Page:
There are a few things you can do to try to get rid of your blocked ears after diving. First, try yawning or swallowing to see if that opens up your Eustachian tubes and relieves the pressure. If that doesn’t work, you can try using a decongestant spray or taking an oral decongestant. You can also try heating up a cup of water and holding it over your ear for a few minutes to help loosen the wax and relieve the pressure. If none of these things work, you may need to see a doctor have your ears flushed out.
What is ear barotrauma?
Ear barotrauma is a condition that can occur when the pressure in your middle ear and the pressure outside of your ear are not equalized. This can happen when you ascend or descend in altitude, such as when diving or flying. It can also happen if you experience a change in air pressure, such as from a car driving through a tunnel. Ear barotrauma can cause pain, popping, ringing, or fullness in your ears. In severe cases, it can lead to hearing loss. How to prevent ear barotrauma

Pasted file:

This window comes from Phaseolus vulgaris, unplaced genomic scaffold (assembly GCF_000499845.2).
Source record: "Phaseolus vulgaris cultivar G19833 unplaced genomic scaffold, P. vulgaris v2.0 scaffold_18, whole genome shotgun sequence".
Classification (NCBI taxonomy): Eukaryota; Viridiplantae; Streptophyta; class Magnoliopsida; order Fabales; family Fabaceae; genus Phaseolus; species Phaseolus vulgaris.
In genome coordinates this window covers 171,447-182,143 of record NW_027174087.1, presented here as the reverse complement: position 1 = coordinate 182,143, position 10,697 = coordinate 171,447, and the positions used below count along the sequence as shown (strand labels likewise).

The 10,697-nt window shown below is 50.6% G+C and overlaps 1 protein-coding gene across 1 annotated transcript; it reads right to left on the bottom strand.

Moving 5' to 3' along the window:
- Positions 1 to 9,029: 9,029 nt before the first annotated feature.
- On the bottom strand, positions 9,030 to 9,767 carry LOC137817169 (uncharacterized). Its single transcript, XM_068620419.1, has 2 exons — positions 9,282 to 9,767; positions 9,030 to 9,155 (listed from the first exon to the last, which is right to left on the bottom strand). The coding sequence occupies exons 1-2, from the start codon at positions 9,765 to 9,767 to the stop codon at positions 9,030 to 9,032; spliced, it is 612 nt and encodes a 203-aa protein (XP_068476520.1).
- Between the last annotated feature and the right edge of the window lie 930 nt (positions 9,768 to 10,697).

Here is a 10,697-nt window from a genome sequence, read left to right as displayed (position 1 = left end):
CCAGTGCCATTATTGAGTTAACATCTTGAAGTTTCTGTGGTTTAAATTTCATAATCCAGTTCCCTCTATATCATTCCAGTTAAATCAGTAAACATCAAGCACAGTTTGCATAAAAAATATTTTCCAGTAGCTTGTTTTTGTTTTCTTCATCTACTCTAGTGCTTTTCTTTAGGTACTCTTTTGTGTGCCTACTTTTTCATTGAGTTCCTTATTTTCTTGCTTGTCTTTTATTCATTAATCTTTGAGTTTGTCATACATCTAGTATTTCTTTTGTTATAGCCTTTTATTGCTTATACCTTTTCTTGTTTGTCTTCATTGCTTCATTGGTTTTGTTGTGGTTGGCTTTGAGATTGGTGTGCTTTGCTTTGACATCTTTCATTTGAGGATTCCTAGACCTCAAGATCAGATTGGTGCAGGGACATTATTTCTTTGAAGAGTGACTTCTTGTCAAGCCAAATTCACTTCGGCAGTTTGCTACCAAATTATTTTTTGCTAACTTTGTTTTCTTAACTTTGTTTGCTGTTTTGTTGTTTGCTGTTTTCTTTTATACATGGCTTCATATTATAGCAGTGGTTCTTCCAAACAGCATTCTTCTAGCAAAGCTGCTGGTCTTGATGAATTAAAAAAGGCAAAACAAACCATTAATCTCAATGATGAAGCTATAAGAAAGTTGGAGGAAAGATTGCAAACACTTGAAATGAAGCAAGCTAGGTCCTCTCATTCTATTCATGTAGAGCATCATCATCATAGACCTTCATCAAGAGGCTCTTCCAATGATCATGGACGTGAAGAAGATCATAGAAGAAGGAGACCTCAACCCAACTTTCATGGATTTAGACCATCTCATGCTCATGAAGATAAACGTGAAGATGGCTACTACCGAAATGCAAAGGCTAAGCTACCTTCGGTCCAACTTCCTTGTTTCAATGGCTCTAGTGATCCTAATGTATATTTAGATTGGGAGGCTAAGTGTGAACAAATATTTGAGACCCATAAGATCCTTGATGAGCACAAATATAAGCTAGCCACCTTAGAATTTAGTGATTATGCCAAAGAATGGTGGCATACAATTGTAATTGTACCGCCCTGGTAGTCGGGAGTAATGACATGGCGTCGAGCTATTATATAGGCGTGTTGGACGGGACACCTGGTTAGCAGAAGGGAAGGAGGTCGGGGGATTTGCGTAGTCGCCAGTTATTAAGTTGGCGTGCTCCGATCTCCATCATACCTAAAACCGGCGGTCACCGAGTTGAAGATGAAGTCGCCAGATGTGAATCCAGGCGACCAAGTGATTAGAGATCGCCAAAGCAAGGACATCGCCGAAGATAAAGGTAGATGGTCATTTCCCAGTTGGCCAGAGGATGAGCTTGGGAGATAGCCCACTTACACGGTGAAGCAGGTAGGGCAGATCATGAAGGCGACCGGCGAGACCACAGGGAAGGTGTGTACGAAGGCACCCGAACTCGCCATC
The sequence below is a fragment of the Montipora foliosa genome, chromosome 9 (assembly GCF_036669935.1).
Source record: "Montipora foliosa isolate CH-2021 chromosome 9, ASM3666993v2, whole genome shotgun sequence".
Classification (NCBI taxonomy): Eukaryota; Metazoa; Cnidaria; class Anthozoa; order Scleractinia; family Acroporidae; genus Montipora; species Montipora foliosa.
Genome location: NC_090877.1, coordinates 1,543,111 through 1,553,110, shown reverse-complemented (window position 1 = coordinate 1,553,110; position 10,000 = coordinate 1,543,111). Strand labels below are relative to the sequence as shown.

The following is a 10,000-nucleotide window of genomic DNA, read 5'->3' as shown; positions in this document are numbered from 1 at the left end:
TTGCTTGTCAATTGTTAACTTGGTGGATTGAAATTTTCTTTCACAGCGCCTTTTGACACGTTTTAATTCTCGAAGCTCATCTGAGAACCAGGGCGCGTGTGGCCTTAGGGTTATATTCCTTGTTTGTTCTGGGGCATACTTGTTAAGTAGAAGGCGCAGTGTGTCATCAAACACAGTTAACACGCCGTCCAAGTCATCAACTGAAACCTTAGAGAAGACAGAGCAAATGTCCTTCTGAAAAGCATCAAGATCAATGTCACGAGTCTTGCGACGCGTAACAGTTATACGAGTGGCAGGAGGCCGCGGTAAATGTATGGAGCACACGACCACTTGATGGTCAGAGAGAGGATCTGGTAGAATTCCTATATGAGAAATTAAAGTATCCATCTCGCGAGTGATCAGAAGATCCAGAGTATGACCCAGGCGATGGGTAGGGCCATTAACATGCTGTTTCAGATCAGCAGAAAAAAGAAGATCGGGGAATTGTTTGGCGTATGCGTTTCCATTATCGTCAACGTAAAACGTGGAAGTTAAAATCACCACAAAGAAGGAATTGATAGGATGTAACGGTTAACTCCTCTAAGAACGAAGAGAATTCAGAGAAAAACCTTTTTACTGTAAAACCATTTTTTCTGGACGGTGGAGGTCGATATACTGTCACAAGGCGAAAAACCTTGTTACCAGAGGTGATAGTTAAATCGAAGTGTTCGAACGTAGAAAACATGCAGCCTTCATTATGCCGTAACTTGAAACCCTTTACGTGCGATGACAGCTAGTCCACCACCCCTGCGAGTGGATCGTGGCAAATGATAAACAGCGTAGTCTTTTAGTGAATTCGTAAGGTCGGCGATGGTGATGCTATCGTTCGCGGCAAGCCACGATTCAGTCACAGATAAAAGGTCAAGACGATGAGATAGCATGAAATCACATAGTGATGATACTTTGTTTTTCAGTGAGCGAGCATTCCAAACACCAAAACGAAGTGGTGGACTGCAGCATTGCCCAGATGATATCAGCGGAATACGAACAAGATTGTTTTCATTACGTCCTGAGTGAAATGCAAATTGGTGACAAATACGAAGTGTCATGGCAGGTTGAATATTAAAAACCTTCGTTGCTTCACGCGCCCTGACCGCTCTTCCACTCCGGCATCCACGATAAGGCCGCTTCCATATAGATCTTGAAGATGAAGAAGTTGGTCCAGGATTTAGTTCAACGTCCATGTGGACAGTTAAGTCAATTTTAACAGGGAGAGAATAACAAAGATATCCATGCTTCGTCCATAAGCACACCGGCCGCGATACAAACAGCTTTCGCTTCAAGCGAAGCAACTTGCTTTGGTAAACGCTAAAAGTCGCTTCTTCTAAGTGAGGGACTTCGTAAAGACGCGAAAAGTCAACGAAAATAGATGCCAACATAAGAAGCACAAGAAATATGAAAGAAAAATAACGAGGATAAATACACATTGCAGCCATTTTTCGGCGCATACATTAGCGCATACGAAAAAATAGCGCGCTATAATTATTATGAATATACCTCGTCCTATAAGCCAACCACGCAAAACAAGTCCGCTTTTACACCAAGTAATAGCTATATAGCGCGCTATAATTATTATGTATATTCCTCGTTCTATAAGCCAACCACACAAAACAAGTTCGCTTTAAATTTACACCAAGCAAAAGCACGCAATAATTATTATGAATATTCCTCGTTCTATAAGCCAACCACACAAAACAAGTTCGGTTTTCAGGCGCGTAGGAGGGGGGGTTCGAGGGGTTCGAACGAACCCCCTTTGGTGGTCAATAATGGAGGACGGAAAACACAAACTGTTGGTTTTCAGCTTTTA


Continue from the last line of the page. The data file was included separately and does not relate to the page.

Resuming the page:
There are a few things you can do to help prevent ear barotrauma and to get rid of your blocked ears after diving:
- Equalize the pressure in your middle ear with the pressure outside of your ear by yawning or swallowing before descending in altitude.
- Use a decongestant spray before diving or flying to help reduce the risk of blockage.
- Avoid changes in altitude if you have a cold, allergies, or sinus problems. These conditions can block your Eustachian tubes and make it harder to equalize the pressure in your middle ear.
If you experience pain, popping, ringing, or fullness in your ears during ascent or descent, stop what you are doing and try to equalize the pressure in your middle ear by yawning or swallowing. If this doesn’t work, descend to a lower altitude and see a doctor as soon as possible.